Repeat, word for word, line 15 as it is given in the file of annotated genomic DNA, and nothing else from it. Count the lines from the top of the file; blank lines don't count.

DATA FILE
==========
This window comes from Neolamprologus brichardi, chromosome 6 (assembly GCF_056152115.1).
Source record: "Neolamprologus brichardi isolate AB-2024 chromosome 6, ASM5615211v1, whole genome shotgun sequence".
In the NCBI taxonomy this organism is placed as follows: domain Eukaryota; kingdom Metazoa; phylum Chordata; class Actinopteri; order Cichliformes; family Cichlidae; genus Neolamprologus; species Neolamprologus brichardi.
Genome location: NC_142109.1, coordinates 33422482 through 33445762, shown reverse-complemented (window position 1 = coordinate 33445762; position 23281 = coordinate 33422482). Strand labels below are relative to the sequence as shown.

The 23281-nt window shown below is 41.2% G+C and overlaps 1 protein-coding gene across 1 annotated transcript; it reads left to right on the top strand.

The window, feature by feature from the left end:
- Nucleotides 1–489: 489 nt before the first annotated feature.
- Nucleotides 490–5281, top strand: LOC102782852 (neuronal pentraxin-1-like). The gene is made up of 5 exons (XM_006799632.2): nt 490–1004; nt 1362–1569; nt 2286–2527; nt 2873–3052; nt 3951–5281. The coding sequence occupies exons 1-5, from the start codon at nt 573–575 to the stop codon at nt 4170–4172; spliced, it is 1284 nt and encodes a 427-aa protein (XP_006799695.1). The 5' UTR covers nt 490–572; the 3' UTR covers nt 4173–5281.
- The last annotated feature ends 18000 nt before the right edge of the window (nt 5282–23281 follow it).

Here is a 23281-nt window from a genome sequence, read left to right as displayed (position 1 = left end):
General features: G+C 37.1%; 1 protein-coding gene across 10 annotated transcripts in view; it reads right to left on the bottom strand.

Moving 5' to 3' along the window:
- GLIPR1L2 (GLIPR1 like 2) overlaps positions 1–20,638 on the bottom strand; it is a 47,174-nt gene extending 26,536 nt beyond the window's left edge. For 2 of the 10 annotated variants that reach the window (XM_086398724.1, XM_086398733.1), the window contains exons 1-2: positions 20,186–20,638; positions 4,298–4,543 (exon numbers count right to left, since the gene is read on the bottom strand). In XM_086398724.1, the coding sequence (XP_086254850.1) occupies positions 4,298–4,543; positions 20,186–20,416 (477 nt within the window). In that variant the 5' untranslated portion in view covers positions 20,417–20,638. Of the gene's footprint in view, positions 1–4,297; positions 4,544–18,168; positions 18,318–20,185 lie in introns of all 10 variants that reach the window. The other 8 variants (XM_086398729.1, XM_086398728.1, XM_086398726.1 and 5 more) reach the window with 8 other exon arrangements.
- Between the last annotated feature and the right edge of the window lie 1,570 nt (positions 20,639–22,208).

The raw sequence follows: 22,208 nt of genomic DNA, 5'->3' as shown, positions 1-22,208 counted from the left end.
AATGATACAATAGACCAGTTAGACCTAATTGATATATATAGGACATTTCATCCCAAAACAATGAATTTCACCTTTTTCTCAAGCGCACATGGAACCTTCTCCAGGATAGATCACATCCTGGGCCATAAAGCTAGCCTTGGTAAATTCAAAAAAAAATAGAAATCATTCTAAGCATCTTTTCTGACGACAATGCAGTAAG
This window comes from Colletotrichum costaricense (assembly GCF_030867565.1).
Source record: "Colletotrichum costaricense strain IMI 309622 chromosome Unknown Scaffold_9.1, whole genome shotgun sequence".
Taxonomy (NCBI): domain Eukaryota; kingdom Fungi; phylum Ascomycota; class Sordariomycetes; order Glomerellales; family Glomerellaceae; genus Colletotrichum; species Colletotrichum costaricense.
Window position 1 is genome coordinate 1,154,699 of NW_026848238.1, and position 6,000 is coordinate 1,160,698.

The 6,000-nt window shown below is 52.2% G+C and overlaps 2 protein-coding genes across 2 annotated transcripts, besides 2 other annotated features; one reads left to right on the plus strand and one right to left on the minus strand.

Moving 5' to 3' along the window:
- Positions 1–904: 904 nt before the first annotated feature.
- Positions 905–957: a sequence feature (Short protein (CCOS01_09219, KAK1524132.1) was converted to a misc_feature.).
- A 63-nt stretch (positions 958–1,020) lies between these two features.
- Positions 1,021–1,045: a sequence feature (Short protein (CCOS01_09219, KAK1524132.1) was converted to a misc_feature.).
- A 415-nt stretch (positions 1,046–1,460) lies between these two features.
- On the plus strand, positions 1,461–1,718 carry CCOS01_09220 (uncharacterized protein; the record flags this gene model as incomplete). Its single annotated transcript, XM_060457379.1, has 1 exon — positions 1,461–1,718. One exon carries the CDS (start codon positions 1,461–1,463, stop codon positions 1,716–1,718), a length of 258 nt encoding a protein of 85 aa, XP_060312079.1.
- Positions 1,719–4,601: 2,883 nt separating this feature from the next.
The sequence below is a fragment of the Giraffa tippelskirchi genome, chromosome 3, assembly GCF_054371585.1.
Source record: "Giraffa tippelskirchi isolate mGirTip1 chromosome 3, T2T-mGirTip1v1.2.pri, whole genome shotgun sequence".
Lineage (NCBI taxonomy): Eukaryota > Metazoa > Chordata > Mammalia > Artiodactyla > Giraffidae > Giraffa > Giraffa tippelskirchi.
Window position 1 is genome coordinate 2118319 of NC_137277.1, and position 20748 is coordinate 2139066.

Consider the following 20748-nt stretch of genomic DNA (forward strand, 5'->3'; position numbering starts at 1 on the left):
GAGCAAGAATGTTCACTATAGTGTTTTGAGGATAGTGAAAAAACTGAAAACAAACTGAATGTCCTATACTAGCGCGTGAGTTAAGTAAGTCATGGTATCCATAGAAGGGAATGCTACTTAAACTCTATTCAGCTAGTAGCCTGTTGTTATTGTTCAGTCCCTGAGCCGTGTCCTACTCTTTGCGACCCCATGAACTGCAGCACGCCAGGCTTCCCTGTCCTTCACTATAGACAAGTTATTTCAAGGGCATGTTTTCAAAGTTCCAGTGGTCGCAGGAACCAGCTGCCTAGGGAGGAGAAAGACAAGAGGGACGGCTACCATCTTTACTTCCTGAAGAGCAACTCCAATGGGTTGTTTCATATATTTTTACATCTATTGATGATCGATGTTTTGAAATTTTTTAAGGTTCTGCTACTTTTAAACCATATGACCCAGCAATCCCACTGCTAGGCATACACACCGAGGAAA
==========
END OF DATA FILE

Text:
The raw sequence follows: 22,208 nt of genomic DNA, 5'->3' as shown, positions 1-22,208 counted from the left end.